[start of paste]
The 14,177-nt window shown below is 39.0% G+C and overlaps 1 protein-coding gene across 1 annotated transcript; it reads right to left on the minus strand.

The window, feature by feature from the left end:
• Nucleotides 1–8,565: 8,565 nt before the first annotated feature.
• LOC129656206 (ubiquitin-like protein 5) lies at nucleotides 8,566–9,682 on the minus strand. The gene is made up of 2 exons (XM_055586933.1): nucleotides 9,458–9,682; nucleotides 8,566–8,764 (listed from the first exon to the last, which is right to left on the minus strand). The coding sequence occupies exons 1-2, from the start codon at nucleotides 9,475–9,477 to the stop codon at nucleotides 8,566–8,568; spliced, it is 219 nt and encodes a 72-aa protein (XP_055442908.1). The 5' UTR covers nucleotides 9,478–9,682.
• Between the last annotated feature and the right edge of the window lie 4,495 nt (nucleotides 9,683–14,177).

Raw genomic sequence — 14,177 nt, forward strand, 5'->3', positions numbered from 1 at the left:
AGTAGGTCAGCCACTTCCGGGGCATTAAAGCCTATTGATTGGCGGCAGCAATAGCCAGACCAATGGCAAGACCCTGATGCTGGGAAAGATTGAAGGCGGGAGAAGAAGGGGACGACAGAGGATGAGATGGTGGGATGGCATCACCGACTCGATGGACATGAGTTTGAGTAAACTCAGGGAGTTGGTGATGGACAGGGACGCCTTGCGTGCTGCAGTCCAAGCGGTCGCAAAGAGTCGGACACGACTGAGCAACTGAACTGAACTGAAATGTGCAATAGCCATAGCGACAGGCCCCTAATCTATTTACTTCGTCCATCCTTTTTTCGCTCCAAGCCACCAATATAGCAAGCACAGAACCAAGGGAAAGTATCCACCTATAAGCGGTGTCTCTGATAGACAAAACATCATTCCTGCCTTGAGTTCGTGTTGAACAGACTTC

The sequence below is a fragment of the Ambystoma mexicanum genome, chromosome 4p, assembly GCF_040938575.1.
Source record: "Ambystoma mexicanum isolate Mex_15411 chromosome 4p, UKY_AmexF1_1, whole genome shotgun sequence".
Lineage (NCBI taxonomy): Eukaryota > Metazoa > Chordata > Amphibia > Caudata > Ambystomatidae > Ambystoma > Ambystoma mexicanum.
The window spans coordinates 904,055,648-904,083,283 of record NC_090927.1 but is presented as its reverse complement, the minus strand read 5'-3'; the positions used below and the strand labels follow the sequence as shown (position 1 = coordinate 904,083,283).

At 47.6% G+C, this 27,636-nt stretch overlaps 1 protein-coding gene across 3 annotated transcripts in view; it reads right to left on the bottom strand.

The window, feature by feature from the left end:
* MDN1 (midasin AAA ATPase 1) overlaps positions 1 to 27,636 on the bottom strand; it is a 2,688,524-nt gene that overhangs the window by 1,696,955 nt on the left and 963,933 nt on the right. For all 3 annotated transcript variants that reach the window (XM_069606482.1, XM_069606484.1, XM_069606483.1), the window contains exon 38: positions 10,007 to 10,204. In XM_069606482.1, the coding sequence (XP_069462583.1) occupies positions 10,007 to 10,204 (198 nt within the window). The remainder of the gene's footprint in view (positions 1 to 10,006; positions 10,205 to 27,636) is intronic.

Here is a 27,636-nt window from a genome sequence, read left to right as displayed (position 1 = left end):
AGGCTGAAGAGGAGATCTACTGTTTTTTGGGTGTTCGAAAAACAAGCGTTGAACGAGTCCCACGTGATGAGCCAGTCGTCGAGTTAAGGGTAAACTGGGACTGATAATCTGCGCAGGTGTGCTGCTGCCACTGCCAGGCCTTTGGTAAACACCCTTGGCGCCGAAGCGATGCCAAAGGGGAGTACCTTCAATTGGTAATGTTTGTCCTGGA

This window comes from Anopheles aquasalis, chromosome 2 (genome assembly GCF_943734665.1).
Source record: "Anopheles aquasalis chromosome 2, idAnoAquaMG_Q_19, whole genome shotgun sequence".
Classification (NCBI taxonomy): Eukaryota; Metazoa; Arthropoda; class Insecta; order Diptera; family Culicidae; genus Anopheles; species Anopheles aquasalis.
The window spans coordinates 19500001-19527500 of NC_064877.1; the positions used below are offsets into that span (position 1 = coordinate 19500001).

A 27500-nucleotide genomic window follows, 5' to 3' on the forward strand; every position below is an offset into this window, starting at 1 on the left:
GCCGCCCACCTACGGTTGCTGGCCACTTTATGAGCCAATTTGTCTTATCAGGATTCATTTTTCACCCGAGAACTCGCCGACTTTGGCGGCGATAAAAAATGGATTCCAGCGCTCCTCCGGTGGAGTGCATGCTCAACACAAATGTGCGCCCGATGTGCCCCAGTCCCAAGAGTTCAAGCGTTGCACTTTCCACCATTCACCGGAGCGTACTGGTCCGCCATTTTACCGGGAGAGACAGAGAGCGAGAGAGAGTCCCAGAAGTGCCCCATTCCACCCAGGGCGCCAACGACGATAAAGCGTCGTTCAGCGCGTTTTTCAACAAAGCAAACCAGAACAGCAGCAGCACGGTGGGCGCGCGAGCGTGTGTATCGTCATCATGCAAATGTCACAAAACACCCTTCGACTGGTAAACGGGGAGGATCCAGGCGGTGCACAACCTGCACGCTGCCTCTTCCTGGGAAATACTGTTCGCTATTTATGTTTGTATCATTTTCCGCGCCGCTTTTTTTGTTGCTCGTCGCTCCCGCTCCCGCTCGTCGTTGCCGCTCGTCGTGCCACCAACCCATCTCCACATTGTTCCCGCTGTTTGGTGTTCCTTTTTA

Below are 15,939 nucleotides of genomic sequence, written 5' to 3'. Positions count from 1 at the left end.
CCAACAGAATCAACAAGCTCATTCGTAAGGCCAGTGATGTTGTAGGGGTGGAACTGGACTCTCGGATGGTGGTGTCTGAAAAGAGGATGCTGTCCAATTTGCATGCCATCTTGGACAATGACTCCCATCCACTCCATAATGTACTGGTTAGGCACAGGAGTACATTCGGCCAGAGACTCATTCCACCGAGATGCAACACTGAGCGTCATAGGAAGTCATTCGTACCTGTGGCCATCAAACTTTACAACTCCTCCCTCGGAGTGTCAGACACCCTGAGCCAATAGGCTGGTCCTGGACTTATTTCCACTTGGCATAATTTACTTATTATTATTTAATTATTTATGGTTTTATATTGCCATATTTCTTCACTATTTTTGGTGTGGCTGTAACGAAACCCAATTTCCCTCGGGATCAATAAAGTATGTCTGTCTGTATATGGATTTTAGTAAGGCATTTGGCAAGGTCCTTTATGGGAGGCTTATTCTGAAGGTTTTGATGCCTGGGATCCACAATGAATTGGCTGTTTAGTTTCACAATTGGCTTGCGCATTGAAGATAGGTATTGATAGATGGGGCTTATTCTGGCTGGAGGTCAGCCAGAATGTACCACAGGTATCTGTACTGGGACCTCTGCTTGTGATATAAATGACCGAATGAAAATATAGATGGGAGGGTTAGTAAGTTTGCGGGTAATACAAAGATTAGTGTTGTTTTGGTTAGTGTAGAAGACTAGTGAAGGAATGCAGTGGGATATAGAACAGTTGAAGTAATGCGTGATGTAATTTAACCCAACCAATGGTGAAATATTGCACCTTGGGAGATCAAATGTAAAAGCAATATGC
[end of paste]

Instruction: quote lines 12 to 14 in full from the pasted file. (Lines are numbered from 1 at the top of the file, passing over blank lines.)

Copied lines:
At 47.6% G+C, this 27,636-nt stretch overlaps 1 protein-coding gene across 3 annotated transcripts in view; it reads right to left on the bottom strand.

The window, feature by feature from the left end:
* MDN1 (midasin AAA ATPase 1) overlaps positions 1 to 27,636 on the bottom strand; it is a 2,688,524-nt gene that overhangs the window by 1,696,955 nt on the left and 963,933 nt on the right. For all 3 annotated transcript variants that reach the window (XM_069606482.1, XM_069606484.1, XM_069606483.1), the window contains exon 38: positions 10,007 to 10,204. In XM_069606482.1, the coding sequence (XP_069462583.1) occupies positions 10,007 to 10,204 (198 nt within the window). The remainder of the gene's footprint in view (positions 1 to 10,006; positions 10,205 to 27,636) is intronic.